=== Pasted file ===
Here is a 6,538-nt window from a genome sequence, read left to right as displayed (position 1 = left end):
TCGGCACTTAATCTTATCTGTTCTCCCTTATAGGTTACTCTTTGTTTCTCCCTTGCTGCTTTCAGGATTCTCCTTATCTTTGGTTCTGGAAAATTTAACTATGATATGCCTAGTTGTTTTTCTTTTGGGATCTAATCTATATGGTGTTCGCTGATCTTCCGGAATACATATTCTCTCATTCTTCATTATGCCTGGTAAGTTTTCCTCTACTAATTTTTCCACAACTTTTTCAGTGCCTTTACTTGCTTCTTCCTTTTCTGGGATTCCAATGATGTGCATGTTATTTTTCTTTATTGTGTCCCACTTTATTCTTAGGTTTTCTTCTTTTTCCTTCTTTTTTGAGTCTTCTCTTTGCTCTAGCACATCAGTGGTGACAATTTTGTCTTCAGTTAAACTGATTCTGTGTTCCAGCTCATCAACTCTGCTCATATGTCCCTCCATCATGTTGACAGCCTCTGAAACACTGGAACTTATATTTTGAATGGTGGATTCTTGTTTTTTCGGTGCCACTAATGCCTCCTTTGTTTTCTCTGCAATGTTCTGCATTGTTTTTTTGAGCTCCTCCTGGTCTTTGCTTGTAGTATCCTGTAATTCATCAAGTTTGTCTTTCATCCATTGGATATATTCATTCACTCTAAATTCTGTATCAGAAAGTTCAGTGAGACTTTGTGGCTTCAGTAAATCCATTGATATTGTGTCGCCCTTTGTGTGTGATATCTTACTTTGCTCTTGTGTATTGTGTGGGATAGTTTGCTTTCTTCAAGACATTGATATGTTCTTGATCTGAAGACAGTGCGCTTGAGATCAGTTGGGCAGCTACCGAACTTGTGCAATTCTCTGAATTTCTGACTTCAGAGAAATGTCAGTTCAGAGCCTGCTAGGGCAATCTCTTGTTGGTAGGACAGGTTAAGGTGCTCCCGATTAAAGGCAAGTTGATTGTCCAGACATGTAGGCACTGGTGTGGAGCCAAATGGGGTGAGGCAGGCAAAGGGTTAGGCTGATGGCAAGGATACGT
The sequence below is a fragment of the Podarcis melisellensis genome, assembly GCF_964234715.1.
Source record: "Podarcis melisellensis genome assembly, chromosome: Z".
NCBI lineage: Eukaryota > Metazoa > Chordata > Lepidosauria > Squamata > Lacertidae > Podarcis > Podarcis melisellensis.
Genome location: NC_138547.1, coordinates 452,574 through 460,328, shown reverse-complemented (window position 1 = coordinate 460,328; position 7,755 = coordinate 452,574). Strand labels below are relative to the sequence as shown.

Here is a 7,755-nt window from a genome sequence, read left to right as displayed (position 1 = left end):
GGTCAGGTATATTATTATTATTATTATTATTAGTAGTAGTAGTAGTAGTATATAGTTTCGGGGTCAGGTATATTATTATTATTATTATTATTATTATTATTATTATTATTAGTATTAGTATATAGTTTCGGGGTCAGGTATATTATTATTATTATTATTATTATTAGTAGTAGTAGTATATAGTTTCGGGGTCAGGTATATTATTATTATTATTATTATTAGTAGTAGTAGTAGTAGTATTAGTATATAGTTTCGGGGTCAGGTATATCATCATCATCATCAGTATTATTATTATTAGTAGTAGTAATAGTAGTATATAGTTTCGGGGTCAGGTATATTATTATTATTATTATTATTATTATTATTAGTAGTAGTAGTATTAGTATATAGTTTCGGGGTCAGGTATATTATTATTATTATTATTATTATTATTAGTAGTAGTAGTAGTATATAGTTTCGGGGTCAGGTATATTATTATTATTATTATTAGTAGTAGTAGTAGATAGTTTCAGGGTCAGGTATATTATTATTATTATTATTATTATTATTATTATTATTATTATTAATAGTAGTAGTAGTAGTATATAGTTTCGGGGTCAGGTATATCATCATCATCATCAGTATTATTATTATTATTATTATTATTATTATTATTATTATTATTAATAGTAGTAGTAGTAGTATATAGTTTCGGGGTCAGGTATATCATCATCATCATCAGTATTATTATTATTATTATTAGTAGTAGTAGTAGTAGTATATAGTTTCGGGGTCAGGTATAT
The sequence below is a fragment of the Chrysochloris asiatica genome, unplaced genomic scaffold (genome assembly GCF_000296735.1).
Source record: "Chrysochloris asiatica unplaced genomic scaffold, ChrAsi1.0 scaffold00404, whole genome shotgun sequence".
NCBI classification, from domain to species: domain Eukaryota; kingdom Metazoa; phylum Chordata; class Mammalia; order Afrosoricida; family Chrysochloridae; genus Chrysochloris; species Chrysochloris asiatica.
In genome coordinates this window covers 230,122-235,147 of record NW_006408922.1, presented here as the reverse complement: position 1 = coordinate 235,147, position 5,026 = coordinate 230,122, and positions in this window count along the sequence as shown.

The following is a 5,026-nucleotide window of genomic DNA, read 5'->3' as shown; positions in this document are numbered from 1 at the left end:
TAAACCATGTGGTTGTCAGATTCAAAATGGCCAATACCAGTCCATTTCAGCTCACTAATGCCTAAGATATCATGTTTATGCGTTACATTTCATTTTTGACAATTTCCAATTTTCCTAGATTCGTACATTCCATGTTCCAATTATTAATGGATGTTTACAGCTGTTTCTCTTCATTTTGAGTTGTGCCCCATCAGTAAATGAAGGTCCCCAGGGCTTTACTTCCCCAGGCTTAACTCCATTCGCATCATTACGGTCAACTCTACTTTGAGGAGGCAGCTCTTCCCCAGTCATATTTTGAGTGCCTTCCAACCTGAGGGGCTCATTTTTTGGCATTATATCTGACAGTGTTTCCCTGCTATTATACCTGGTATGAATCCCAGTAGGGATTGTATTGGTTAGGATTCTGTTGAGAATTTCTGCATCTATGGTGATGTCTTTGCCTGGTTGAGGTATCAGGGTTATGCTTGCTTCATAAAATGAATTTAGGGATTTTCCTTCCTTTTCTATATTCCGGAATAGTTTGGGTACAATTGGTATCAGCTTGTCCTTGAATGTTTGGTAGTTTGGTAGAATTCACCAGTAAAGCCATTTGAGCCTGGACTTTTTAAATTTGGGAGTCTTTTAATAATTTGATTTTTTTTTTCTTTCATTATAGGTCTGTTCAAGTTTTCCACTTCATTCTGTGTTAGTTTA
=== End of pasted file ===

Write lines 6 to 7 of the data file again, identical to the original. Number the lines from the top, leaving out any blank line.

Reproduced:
Genome location: NC_138547.1, coordinates 452,574 through 460,328, shown reverse-complemented (window position 1 = coordinate 460,328; position 7,755 = coordinate 452,574). Strand labels below are relative to the sequence as shown.

Here is a 7,755-nt window from a genome sequence, read left to right as displayed (position 1 = left end):